Malibu Lumber seeks investor

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Owner Richard Weintraub says the situation is not a “negative” one.

By Jonathan Friedman / The Malibu Times

Malibu Lumber Yard mall owners Richard Weintraub and Richard Sperber are seeking an additional partner to support their investment in the mall.

“We invested so much more than we thought we were going to in the property and it took so much longer [to open the mall] because of the Regional Water Board [water treatment system approval process] that cost so much extra, that we’re looking to bring a partner in and share some of those costs,” Weintraub said in a telephone interview Tuesday.

When asked how much money he invested, Weintraub said he could not get into specifics, but it was “millions” more than he expected it would be. Weintraub said he and Sperber are not necessarily looking for an equal partner. He said they have not made a determination of how much the person should invest. He also said that lately Sperber has been concentrating on his world-famous landscaping business.

Weintraub said this is not a negative situation.

“We’re looking for a partner to come in with us and enjoy some of the future upside on the property,” he said.

Sperber and Weintraub have acquired the services of the real estate investment banking company Eastdill Secured to find the additional partner.

The mall is located on city-owned property. Last fall, the City Council unanimously voted to allow the mall owners to defer some of the excess payments required on top of the regular lease amount, which are determined based on an agreed calculation. Some called this a “bailout” and others said it was just a “rent deferral.”

Shortly after signing the initial lease with the city in 2008, Malibu Lumber obtained a $20 million loan from Wells Fargo, which was due in full this summer. But Malibu Lumber recently asked for a one-year extension. As a condition of extending the loan, Wells Fargo is requiring that the rent deferral plan be removed as long as the loan remains outstanding. The council will vote on this issue at Monday’s meeting.

Weintraub said he and Sperber could pay off the loan now, but they asked for the extension because “it’s a good loan.”

“We have a good relationship with [Wells Fargo], so we have a good rate,” he said.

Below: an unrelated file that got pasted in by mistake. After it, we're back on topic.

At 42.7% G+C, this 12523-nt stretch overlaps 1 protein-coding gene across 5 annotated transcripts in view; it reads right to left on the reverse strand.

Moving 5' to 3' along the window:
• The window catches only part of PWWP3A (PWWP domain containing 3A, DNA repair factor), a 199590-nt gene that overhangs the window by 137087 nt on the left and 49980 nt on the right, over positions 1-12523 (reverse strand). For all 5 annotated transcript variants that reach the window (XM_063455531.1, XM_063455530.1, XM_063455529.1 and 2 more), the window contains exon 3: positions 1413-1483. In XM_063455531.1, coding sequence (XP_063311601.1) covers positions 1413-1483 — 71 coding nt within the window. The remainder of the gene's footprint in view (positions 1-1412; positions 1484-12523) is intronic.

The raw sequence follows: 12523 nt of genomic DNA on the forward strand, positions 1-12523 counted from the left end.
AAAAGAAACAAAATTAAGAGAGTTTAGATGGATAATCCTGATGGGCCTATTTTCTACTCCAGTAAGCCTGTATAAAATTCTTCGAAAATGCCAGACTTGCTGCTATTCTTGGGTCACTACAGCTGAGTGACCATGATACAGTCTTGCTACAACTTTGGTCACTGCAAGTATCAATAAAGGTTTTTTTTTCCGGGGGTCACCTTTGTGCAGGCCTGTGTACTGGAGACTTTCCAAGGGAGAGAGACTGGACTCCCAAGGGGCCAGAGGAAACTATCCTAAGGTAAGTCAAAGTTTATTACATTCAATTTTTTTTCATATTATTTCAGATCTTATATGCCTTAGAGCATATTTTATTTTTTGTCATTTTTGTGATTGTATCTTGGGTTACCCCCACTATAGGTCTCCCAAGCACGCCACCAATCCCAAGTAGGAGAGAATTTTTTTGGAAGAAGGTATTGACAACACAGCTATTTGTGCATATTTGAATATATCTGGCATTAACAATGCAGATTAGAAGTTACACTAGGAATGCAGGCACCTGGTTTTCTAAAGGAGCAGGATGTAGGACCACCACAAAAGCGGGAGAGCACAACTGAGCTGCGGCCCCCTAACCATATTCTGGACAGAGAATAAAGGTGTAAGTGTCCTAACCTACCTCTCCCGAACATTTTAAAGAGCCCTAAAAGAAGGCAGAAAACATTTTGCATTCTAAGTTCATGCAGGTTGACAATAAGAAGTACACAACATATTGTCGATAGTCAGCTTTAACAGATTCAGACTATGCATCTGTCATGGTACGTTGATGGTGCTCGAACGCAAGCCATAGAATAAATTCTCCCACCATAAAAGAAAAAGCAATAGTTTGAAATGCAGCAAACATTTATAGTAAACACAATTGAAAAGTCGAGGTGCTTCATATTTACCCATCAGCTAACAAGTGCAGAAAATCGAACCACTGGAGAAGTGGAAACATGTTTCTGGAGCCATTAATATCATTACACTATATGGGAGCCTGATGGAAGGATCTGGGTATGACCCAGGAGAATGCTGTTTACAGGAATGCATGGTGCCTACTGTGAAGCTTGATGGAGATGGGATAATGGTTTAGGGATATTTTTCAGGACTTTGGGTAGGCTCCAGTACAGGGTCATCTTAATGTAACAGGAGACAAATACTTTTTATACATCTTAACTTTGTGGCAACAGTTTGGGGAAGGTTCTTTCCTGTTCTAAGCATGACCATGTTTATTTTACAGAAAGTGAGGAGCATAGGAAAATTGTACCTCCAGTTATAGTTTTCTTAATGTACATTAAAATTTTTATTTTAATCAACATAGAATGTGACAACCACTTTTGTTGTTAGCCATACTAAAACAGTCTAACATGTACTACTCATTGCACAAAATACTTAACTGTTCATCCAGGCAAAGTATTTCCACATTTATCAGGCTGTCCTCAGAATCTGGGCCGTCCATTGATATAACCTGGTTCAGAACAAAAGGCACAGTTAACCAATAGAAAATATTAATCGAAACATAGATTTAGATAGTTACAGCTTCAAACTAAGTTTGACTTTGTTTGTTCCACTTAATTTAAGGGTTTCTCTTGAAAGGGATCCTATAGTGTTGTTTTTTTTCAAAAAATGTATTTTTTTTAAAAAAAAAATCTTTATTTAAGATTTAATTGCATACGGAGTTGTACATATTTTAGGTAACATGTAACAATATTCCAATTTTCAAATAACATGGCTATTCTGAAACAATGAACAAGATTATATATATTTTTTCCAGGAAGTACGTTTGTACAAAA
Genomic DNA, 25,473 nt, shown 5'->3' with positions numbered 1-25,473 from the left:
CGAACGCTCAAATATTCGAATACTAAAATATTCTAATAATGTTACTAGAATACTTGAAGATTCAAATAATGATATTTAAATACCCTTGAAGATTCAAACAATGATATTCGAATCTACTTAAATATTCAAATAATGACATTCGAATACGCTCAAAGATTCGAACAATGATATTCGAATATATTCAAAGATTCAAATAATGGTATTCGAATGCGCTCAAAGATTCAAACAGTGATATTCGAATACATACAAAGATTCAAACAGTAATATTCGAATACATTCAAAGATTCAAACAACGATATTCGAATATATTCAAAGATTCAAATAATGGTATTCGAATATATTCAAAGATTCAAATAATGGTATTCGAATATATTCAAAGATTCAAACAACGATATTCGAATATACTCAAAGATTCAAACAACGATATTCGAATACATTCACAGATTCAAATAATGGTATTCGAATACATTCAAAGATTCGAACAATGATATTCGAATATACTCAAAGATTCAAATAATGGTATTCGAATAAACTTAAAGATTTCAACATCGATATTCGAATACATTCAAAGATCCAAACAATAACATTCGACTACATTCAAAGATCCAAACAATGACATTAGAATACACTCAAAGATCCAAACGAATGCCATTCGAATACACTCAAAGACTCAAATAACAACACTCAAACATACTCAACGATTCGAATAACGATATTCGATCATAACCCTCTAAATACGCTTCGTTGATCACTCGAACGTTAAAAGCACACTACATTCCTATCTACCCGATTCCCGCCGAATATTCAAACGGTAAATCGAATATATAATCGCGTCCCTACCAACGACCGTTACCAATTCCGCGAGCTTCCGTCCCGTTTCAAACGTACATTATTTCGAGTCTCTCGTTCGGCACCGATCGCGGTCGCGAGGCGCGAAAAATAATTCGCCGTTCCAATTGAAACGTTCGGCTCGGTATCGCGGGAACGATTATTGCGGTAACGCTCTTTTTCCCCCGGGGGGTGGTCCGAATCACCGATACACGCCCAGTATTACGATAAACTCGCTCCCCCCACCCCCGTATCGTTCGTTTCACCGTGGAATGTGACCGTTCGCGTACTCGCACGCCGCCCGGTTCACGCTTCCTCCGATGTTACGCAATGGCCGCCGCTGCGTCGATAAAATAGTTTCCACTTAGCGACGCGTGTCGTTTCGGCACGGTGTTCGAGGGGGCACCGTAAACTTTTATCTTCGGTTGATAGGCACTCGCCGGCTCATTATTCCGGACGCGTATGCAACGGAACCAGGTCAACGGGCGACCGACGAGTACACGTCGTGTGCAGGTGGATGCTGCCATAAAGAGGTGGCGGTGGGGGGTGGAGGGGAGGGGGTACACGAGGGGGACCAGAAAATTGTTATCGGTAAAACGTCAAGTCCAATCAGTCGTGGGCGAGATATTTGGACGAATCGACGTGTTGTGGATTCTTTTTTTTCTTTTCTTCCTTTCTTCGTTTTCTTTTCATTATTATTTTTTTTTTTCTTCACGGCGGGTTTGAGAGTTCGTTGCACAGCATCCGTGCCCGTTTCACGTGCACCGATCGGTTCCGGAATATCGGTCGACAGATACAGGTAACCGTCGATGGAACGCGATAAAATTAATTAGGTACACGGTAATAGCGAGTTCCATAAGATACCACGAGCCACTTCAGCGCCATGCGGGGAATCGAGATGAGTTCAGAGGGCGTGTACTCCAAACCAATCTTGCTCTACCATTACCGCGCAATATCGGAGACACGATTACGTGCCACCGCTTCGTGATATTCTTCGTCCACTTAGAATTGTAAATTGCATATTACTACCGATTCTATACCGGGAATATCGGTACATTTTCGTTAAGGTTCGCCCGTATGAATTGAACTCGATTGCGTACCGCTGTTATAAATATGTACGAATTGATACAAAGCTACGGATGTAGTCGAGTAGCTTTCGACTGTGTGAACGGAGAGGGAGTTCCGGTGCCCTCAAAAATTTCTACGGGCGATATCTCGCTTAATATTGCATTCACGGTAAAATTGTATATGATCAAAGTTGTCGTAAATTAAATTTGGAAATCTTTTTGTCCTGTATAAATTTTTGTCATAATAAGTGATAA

City to consider businesses registration fee

Also on Monday, the council will consider whether to recommend staff proceed with establishing a business registration fee. The council asked staff to research the subject at the previous meeting.

Malibu does not currently issue licenses to businesses operating in the city, nor does it require that they register with the city. With some exceptions, county business licenses are required in Malibu for those subject to county health and safety requirements.

The staff report does not make a recommendation on whether the council should endorse a business registration fee, but it does give reasons why one could be useful. Among them are that registration ensures a business is operating in the correct zoning district and in accordance with city law. Also, it ensures contractors doing business in the city are state-licensed.

“The business registration process also helps the city to better understand the business community,” the staff report states. “The information obtained from business registrations will help make the city’s planning, fire, public safety and security assistance activities more responsive to the community’s needs.”

The report also states, “Implementation of the fee will require significant start-up staff time and once implemented, it will require consistent annual staff oversight. The fee established for the permit must reflect the cost associated with issuing the permit. The program will be revenue neutral.”

According to the report, the city of Agoura Hills requires all businesses to pay an annual $35 registration fee. Not paying this fee is a misdemeanor violation.

Also on Monday, at the request of Councilmember Pamela Conley Ulich, the council will decide whether it wants to apply to be a host city in the Amgen Tour of California, a 700-mile, eight-day bicycle race that takes competitors through various areas of the state. A staff report estimates this could cost Malibu $250,000, although there is no specification of how this number was determined.

The tour, which will take place in May, requires host cities to foot the bill for police services as well as all road and public works services, and most other features of putting on the event.

“The Tour provides a powerful opportunity to gain worldwide exposure, create economic impact and provide priceless experiences for local residents, supporters and dignitaries,” a tour document states.

Applications to be a host city must be submitted by Aug. 13. Selections will be announced in October.